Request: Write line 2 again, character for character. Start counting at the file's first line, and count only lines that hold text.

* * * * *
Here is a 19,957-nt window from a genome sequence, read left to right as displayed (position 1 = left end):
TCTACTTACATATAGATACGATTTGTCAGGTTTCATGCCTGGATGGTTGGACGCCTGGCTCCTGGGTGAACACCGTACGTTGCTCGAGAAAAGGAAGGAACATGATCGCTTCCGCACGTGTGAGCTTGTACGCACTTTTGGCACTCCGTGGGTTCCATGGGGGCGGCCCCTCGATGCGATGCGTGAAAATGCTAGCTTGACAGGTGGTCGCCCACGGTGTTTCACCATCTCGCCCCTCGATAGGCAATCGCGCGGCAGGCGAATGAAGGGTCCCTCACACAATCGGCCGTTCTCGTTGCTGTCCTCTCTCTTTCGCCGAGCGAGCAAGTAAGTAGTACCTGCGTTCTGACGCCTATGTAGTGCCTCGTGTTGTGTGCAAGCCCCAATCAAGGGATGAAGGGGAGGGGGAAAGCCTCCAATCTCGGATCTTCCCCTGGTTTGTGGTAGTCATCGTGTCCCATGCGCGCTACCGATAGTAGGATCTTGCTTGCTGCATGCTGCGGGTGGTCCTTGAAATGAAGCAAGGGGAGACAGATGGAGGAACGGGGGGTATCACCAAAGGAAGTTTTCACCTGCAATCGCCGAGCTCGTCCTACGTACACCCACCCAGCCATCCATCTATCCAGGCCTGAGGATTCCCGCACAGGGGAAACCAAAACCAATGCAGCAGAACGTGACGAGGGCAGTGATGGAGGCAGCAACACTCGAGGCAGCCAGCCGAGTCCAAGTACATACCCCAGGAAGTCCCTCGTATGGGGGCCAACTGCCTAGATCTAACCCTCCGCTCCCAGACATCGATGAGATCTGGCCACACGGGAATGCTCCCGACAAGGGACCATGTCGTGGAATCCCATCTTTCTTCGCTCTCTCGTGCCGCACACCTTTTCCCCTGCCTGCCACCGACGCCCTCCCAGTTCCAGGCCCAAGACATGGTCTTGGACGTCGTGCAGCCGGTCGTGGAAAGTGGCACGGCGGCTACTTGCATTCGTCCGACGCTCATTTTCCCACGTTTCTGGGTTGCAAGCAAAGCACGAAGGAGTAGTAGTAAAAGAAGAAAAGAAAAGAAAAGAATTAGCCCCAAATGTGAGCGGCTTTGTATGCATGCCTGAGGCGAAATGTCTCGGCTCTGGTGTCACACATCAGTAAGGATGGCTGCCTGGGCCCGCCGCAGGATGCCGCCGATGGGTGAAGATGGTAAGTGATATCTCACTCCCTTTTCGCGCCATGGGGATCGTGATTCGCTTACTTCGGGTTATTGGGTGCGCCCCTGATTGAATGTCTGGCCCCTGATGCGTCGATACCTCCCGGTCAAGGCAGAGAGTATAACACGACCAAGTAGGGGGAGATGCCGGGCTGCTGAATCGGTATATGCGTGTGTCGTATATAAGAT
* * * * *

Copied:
TCTACTTACATATAGATACGATTTGTCAGGTTTCATGCCTGGATGGTTGGACGCCTGGCTCCTGGGTGAACACCGTACGTTGCTCGAGAAAAGGAAGGAACATGATCGCTTCCGCACGTGTGAGCTTGTACGCACTTTTGGCACTCCGTGGGTTCCATGGGGGCGGCCCCTCGATGCGATGCGTGAAAATGCTAGCTTGACAGGTGGTCGCCCACGGTGTTTCACCATCTCGCCCCTCGATAGGCAATCGCGCGGCAGGCGAATGAAGGGTCCCTCACACAATCGGCCGTTCTCGTTGCTGTCCTCTCTCTTTCGCCGAGCGAGCAAGTAAGTAGTACCTGCGTTCTGACGCCTATGTAGTGCCTCGTGTTGTGTGCAAGCCCCAATCAAGGGATGAAGGGGAGGGGGAAAGCCTCCAATCTCGGATCTTCCCCTGGTTTGTGGTAGTCATCGTGTCCCATGCGCGCTACCGATAGTAGGATCTTGCTTGCTGCATGCTGCGGGTGGTCCTTGAAATGAAGCAAGGGGAGACAGATGGAGGAACGGGGGGTATCACCAAAGGAAGTTTTCACCTGCAATCGCCGAGCTCGTCCTACGTACACCCACCCAGCCATCCATCTATCCAGGCCTGAGGATTCCCGCACAGGGGAAACCAAAACCAATGCAGCAGAACGTGACGAGGGCAGTGATGGAGGCAGCAACACTCGAGGCAGCCAGCCGAGTCCAAGTACATACCCCAGGAAGTCCCTCGTATGGGGGCCAACTGCCTAGATCTAACCCTCCGCTCCCAGACATCGATGAGATCTGGCCACACGGGAATGCTCCCGACAAGGGACCATGTCGTGGAATCCCATCTTTCTTCGCTCTCTCGTGCCGCACACCTTTTCCCCTGCCTGCCACCGACGCCCTCCCAGTTCCAGGCCCAAGACATGGTCTTGGACGTCGTGCAGCCGGTCGTGGAAAGTGGCACGGCGGCTACTTGCATTCGTCCGACGCTCATTTTCCCACGTTTCTGGGTTGCAAGCAAAGCACGAAGGAGTAGTAGTAAAAGAAGAAAAGAAAAGAAAAGAATTAGCCCCAAATGTGAGCGGCTTTGTATGCATGCCTGAGGCGAAATGTCTCGGCTCTGGTGTCACACATCAGTAAGGATGGCTGCCTGGGCCCGCCGCAGGATGCCGCCGATGGGTGAAGATGGTAAGTGATATCTCACTCCCTTTTCGCGCCATGGGGATCGTGATTCGCTTACTTCGGGTTATTGGGTGCGCCCCTGATTGAATGTCTGGCCCCTGATGCGTCGATACCTCCCGGTCAAGGCAGAGAGTATAACACGACCAAGTAGGGGGAGATGCCGGGCTGCTGAATCGGTATATGCGTGTGTCGTATATAAGAT